Kasolite Crystal

Kasolite is an important hydrated uranyl silicate mineral phase which was found for the first time by Schoep in 1921.

Kasolite is an uncommon mineral that is found as an oxidation product of uraninite and can be found in localities in, additionally, Gabon, Germany, England, France, Australia, the United States, Canada, Mexico, and other minor localities. Kasolite is strongly radioactive.

Its name, was coined by Schoep, emphasizing the locality in which it was found for the first time: the Kasolo mine (Katanga, Democratic Republic of the Congo). Uranyl silicates are the most abundant uranyl minerals in the Earth's surface and form predominantly in uranium rich aqueous solutions containing the ubiquitous silicate ion.

Kasolite Crystal
Kasolite Crystal Flowers. Bright yellow kasolite crystal "flowers" on matrix.
Musonoi Mine, Kolwezi, Kolwezi District, Democratic Republic of Congo (Zaïre)
Photo: © Stephan Wolfsried

Kasolite, the only known uranyl silicate containing lead, together with the lead uranyl oxides, such as vandendriesscheite or curite, is among the most relevant lead uranyl containing phases.  

The content of radiogenic lead is quite variable but can reach large values in ancient uraninite. Lead may replace uranium to some extent and occupy interstitial sites within the uraninite structure. The accumulation of lead in uraninite induces significant strain in the structure of uraninite and it is eventually released from it. Since lead is relatively immobile in most groundwaters, may form oxides or sulfurs (as galena), but also, under oxidant conditions, may precipitate in the form of uranyl containing minerals. Accumulation of radiogenic lead may also occur in the crystal structure of uranyl containing minerals leading to the destabilization of the structure and yielding the reprecipitation of lead containing secondary phases as kasolite and curite.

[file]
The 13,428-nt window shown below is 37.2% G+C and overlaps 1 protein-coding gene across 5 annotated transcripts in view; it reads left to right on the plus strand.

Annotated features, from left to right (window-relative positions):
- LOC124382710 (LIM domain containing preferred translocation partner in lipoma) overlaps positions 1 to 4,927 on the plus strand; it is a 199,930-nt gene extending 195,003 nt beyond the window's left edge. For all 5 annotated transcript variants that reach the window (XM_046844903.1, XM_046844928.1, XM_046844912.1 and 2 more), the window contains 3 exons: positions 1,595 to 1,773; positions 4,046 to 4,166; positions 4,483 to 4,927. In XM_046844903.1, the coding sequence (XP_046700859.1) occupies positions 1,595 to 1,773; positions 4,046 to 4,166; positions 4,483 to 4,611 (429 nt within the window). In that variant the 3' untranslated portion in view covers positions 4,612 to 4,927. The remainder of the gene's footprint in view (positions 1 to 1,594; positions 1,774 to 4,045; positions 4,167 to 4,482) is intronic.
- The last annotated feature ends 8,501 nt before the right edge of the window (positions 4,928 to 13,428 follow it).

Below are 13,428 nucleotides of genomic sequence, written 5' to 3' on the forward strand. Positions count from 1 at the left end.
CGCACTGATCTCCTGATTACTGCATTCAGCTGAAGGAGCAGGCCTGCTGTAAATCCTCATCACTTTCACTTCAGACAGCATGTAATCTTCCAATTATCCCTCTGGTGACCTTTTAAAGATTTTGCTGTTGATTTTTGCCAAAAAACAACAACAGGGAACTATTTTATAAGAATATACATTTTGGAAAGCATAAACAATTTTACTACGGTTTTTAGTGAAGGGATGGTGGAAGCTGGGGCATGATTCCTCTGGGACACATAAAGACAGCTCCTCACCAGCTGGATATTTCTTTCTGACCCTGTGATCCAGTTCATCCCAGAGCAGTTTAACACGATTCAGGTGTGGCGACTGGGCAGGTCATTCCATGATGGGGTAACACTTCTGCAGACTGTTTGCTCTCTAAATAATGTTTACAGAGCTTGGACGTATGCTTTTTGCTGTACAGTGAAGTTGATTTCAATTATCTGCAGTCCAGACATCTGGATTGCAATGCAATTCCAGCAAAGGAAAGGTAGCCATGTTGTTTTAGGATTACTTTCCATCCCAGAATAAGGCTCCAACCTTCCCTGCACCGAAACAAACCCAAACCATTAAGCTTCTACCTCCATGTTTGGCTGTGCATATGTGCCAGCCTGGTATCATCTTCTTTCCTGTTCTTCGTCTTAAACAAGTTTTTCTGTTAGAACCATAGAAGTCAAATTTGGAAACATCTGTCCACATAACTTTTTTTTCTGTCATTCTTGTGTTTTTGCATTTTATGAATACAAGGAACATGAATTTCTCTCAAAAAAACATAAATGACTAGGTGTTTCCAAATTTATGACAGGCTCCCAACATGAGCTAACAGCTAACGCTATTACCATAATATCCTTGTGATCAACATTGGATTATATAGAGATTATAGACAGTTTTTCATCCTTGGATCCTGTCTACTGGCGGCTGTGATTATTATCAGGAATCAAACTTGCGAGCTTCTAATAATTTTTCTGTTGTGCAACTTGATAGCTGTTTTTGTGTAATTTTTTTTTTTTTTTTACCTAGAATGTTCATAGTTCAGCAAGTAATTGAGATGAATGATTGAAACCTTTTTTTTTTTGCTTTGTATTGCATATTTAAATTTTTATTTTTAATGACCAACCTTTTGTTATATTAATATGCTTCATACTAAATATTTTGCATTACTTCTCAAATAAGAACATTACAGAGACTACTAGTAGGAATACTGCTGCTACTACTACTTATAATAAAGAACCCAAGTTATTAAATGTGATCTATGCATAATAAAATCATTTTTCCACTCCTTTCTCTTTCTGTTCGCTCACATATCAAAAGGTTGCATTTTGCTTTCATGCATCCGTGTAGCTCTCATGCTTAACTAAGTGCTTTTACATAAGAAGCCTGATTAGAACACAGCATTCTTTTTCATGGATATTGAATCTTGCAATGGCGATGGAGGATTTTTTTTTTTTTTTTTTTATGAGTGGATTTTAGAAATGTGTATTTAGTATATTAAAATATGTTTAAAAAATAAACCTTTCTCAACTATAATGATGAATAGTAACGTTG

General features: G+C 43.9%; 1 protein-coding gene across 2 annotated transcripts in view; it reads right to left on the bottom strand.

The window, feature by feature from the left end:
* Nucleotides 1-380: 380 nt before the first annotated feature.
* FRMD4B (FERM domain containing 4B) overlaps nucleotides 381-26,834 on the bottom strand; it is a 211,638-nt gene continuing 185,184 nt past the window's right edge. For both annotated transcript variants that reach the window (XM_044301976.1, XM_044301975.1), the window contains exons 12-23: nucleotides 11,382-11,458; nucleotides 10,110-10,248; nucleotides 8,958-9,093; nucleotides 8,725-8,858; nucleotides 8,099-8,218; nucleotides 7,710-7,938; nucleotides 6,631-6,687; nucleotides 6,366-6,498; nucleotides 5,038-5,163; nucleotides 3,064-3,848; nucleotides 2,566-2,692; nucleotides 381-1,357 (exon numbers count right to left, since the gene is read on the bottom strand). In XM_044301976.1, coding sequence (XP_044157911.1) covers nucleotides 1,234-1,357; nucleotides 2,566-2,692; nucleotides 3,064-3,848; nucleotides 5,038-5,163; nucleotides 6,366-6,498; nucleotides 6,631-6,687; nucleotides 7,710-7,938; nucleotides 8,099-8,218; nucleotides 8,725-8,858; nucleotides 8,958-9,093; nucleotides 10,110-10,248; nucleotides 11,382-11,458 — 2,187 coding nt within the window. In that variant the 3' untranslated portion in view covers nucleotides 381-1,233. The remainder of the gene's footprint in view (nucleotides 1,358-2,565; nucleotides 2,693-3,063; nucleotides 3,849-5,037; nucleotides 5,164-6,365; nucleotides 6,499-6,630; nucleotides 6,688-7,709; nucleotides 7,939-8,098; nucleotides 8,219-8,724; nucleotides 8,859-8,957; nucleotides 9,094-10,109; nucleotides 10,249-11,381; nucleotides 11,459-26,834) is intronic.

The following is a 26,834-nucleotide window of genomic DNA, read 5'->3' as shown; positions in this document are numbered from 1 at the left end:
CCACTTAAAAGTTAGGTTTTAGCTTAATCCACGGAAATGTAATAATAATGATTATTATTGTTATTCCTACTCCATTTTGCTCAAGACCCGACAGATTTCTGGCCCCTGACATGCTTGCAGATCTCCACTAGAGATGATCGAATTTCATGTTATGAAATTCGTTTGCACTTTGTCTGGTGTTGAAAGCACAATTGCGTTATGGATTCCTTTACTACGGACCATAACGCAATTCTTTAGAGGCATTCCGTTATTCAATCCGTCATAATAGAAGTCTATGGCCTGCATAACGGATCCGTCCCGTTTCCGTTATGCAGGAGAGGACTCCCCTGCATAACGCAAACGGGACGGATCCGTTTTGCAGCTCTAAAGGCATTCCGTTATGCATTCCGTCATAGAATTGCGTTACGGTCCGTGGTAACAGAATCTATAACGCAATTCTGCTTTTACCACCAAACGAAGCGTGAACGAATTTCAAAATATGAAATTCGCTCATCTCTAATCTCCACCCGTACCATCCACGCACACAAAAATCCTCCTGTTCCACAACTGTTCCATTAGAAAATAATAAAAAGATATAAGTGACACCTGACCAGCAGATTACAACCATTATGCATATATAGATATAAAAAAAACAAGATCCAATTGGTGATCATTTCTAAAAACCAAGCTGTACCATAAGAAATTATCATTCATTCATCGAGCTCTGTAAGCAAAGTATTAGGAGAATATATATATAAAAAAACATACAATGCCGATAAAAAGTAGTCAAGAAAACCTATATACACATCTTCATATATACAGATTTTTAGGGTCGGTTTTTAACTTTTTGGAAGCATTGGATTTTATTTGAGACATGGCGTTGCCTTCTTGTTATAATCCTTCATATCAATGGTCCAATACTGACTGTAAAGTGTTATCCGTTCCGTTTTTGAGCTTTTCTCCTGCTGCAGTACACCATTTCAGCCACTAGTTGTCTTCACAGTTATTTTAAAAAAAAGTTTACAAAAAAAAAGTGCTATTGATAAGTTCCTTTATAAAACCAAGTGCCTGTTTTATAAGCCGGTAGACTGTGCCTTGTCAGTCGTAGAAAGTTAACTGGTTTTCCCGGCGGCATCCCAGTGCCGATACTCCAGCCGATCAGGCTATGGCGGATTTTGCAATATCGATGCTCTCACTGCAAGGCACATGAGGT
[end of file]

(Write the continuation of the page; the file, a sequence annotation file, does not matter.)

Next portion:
Kasolite may also have a non-radiogenic origin, for example from uraninite in contact with other lead containing minerals as galena under oxidant conditions.


Kasolite Crystal. Musonoi Mine, Kolwezi, Kolwezi District, Democratic Republic of Congo
Photo: Henk Smeets/Tomeik Minerals.

Properties of Kasolite

  • Formula: Pb(UO₂)SiO₄·H₂O
  • Crystal System: Monoclinic
  • Crystal Habit: Radial, Prismatic, Fibrous
  • Cleavage: Imperfect on {100}
  • Fracture: Conchoidal
  • Hardness: 4 - 5 Mohs scale
  • Density: 5.83 - 6.5 g/cm³
  • Luster: Sub-adamantine, greasy
  • Streak: Light brownish yellow
  • Diaphaneity: Transparent, translucent, opaque
  • Color: Ocher yellow to brownish yellow, amber brown, lemon yellow, to green or reddish orange
  • Pleochroism: Weak, pale yellow to orange-brown
  • Fluorescence: Weak yellow-green in longwave UV


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